There isn't any resemblance to Travis Scott besides the obvious "It's lit"-adlibs to be honest.

I loved the parts where they showed some PHP echoing some HTML to give the video that hacker vibe.

The voice was re-recorded and mixed to sound close to Travis's real vocals; no digital voice reconstruction. However, the reconstruction of his cadence/melodic style is cool to hear!

Yeah, if it was like that it would be truly impressive. There project is still cool nonetheless.

Check out AI made black metal, it's not fantastic but also well above garbage.


I feel like it probably took a lot of tweaking and overlaying the more cogent things it generated to make this (?). Very impressive though.

If it takes enough tweaking then how do you know it was by AI?

If you don’t see the model or any of the source code or any other process then aren’t you just cherry picking input ?

I guess there's an argument that the creative process is automated but the production is not.

I'm certain that as the famous musicians die off or retire from performing, there will be a huge business of recreating their sound and generating new material.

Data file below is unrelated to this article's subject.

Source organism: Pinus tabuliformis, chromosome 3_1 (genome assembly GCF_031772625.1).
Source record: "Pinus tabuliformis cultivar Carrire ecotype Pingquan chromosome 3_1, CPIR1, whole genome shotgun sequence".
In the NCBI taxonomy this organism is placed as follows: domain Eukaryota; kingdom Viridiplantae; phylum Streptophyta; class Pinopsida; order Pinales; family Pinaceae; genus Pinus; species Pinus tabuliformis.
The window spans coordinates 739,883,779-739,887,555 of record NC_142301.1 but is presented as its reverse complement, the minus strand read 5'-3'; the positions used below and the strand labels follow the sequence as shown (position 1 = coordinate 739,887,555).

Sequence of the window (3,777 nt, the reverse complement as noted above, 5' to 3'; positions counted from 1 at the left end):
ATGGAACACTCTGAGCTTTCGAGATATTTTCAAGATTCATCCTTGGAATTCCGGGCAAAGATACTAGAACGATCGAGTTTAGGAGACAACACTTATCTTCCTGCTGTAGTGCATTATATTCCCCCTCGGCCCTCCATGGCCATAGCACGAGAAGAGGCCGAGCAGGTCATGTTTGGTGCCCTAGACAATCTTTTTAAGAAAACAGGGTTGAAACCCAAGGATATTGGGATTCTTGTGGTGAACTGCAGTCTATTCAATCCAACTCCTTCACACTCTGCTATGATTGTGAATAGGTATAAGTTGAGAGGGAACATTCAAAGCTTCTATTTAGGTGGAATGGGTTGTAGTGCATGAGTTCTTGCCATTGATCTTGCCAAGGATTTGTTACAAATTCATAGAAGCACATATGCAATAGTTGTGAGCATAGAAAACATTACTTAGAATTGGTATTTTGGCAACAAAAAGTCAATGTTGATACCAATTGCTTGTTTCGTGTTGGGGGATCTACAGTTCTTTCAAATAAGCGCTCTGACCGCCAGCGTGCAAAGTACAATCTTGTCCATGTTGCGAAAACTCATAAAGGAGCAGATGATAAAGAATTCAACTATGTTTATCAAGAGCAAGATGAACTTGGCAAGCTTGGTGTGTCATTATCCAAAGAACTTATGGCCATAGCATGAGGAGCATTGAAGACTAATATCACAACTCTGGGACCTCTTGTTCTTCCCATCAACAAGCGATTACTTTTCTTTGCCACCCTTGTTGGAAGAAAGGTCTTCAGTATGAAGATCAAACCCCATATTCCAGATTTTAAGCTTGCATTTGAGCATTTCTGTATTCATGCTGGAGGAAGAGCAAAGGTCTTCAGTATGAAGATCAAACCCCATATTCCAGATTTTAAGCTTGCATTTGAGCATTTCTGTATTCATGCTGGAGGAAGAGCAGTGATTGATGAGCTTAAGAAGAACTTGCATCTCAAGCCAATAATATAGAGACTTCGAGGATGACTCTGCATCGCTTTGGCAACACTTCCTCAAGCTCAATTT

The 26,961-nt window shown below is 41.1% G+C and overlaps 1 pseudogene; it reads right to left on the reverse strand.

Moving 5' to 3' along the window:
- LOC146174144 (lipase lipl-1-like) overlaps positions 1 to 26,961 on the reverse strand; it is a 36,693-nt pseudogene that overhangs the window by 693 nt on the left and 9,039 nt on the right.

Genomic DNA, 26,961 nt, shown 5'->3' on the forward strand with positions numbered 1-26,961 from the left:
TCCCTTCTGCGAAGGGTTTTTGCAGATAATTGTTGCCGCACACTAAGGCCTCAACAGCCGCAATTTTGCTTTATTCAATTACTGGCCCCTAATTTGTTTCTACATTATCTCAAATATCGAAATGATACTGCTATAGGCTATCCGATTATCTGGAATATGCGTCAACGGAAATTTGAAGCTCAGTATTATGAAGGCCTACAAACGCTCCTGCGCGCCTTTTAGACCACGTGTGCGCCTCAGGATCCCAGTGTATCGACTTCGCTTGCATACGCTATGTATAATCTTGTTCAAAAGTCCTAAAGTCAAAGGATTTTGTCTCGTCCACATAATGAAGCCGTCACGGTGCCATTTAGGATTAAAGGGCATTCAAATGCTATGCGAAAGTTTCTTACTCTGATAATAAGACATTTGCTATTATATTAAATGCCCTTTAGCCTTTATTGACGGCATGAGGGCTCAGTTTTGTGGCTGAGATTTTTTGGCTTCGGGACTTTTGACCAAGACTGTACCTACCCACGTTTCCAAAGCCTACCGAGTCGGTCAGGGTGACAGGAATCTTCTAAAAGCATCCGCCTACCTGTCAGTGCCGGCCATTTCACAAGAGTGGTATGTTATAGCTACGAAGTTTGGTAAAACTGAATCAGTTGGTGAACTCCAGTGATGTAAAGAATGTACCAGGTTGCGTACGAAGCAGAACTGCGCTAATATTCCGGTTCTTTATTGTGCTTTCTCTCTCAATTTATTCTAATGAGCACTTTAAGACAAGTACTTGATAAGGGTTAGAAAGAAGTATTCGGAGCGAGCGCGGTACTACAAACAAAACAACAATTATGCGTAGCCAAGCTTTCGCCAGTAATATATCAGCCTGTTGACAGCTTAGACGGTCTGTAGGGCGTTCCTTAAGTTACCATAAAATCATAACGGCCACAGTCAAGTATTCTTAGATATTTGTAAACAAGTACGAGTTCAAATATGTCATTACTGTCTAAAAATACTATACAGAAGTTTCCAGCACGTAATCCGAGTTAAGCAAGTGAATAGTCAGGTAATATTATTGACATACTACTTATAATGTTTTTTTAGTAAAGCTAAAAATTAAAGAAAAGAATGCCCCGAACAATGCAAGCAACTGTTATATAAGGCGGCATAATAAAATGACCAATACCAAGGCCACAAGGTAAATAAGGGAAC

I can't wait for AI to recreate the unique sound of Her's, an incredibly remarkable duo from Liverpool which I just recently came across... only to find out a few days later that they died in a tragic, unfathomable, unfair car accident along with their tour manager after a concert in the US last year.

Using famous actors for promotions after they die is already a business[0].

But why bother with living musicians or their estates at all? Use deepfake technology to generate a physical persona, and AI to generate a voice and style, all unique enough to be legally distinct and copyrightable, and fully owned by a company. Live performances can even be done via hologram.